The Magazine

Mencken the Teuton

When the Bad Boy of Baltimore was bad, he was horrid.

Jan 30, 2006, Vol. 11, No. 19 • By FRED SIEGEL
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Mencken: The American Iconoclast

The Life and Times of the Bad Boy of Baltimore

by Marion Elizabeth Rodgers

Oxford, 662 pp., $35

THIS MONTH MARKS THE 50TH anniversary of H.L. Mencken's passing. Recently described by the New York Times as "the premier social critic of the first half of the 20th century," Mencken poured out more than 70 million words worth of columns, essays, and books over the five decades of his working life. At the height of his influence in the 1920s, Mencken's reputation fatted on the inanities of Prohibition, blue-nosed book-banning, and the Ku Klux Klan, all of which he saw as works of the "boobus Americanus." His broadsides against Prohibition, posturing preachers, and anti-evolutionists made him a hero to generations of college students. But his true quarry was American democracy and the American people, whom he defined as a "rabble of ignorant peasants."

Mencken's mockery of American mores made him, as Walter Lippmann said in 1926, "the most powerful personal influence on this whole generation of educated people." And even now, 75 years after his heyday, Mencken's assaults on the hypocrisy of conventional morality resonate in the political and social debates between red and blue states. He taught his heirs, on both the left and right, how to be narrow-minded with an air of superiority.

Mencken, who was a master of self-promotion even as he mocked corn-fed, 100-percent American "go-getters," made sure that he would not be forgotten; indeed, he saw to it that the controversies around his life would continue well after his death in 1956. In accordance with Mencken's will, the author's extensive literary correspondence was shielded from public view until 1971. His diaries were opened a decade later--again, at his direction--and when a selection from them was published in 1989, they relaunched a longstanding dispute about Mencken's anti-Semitism.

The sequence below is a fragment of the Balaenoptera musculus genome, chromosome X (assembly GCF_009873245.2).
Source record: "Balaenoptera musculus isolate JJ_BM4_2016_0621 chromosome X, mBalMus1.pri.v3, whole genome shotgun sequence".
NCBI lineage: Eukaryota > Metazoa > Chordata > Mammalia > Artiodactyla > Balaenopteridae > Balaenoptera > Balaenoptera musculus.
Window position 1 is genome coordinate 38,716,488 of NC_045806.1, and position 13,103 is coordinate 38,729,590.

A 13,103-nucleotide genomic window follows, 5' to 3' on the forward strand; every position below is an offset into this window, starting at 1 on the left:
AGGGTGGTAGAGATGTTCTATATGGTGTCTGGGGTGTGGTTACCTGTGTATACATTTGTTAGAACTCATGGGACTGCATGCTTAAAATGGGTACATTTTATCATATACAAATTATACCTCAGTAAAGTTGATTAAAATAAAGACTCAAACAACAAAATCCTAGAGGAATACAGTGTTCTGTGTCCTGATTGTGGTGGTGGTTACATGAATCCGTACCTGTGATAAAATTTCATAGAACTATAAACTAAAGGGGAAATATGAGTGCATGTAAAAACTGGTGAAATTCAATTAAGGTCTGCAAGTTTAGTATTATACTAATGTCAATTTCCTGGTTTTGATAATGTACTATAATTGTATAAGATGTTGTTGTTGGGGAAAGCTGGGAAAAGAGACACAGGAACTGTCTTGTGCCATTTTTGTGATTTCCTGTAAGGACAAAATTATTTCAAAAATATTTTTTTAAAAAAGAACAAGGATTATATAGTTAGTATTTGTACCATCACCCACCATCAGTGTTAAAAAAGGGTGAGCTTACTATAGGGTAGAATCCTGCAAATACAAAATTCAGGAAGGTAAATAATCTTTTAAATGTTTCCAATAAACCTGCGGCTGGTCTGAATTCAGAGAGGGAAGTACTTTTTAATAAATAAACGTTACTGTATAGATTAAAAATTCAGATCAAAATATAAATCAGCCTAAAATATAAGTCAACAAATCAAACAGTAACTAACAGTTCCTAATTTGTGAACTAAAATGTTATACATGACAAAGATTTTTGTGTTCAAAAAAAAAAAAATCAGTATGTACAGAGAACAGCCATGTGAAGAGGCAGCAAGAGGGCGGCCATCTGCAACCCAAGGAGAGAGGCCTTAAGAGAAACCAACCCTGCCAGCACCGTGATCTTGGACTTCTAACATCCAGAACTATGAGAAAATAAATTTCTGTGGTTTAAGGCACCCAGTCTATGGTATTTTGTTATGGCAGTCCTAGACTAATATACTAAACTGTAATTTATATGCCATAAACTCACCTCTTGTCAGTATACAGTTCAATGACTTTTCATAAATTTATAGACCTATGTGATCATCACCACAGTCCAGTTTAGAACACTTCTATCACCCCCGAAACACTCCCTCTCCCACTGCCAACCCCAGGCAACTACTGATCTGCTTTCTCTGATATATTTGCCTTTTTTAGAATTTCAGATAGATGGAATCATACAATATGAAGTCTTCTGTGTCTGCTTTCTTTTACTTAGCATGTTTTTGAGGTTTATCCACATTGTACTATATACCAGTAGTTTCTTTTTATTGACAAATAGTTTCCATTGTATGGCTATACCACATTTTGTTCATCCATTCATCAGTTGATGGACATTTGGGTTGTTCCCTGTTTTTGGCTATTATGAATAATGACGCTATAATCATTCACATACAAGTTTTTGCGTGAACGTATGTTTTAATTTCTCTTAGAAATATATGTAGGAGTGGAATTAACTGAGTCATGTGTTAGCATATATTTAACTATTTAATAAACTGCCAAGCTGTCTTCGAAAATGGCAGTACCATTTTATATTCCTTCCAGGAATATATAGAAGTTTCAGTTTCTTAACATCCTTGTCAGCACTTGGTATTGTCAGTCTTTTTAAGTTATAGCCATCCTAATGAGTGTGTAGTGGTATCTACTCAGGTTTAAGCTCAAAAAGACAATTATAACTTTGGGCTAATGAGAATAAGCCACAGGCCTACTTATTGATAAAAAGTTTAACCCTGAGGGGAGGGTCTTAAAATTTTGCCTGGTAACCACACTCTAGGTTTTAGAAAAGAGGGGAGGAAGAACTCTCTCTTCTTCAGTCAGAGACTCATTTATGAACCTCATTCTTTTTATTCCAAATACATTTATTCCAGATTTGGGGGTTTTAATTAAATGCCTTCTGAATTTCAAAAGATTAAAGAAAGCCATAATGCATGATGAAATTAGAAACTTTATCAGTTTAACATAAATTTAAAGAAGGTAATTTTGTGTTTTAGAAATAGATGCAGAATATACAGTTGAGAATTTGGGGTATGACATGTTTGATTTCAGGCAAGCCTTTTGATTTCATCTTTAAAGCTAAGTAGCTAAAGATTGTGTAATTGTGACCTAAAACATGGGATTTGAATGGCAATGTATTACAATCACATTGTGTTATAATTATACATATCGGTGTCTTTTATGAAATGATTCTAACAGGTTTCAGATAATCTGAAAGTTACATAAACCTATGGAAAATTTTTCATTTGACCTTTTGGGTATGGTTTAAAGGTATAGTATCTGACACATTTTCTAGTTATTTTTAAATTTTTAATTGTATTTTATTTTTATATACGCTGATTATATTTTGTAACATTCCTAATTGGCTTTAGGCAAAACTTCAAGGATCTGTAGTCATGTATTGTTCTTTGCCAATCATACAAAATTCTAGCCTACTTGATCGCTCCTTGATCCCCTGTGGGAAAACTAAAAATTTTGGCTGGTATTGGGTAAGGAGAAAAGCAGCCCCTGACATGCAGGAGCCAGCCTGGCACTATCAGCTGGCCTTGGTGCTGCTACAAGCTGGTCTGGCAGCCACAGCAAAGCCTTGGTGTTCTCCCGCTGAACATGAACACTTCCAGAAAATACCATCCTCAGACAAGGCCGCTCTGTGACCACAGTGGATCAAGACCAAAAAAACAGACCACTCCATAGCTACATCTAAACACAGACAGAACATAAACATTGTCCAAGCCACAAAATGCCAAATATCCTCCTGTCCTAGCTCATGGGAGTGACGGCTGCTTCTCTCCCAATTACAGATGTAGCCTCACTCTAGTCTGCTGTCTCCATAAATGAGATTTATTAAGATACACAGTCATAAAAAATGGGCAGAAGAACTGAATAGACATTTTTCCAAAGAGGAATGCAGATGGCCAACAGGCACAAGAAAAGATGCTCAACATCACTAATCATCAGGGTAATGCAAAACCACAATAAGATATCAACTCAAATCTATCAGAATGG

Mencken is a mother lode for biographers. He meticulously kept almost everything he wrote in carefully maintained scrapbooks, along with a trove of personal memorabilia. In 1994 Fred Hobson, a professor at the University of North Carolina, became the first to use the newly available materials in Mencken: A Life, a thoughtful, balanced biography that described him as a "nay saying [Walt] Whitman." Mencken had been an enormous influence on the elitist conservatives of the 1930s and '40s. In 2002, The Skeptic: A Life of H.L. Mencken by Terry Teachout tried to see if his legacy had something to say to contemporary conservatives. But Teachout found that the sheer "incoherence" of Mencken's bilious outpourings--not to mention his Nietzschean elitism, fondness for German authoritarians, and eugenics--made him, on balance, a dubious inspiration.

Now, Marion Elizabeth Rodgers has also tapped the new material and the voluminous collection of Menckeniana at the Enoch Pratt Free Library in Baltimore to give us a liberal Mencken meant to inspire progressives in the current iteration of the culture wars. In Mencken: The American Iconoclast: The Life and Times of the Bad Boy of Baltimore we get little of the beer-swilling bigot, hypochondriac, and mama's boy who lived at home until he was 45. Rodgers's Mencken is a latter-day Mark Twain, the man whose fights against censorship and for civil liberties were meant to benefit all Americans. The virtue of this book is that, for Mencken's many admirers, it provides a detailed, loving account of their hero as he goes about his life. But Mencken was as shallow as he was amusing. Rodgers's failing is that, unlike Hobson and Teachout, she has very little to say about the substance of his frequent, though failed, attempts to have himself taken seriously as a brilliant stylist, and a thinker as well.

For all of her 662 pages, Rodgers virtually ignores Mencken's World War I writings on behalf of Imperial Germany, that, along with his earlier book on Nietzsche, defined his political outlook. Opposed to American intervention in the Great War on the side of the Allies, Mencken had no objection to war per se: Drawing on Nietzsche's notion of the "will to power," he wrote that "war is a good thing, because it is honest, it admits the central fact of human nature. . . . A nation too long at peace becomes a sort of gigantic old maid." What he opposed were British, and then American, efforts at defeating German militarism.

The war, notes Hobson, "focused his thoughts" and created a clear position. Mencken explained:

I, too, like the leaders of Germany, had grave doubts about democracy. . . . It suddenly dawned on me, somewhat to my surprise, that the whole body of doctrine that I had been preaching was fundamentally anti-Anglo Saxon, and that if I had any spiritual home at all it must be in the land of my ancestors. When World War I actually started I began forthwith to whoop for the Kaiser, and I kept up that whooping so long as there was any free speech left.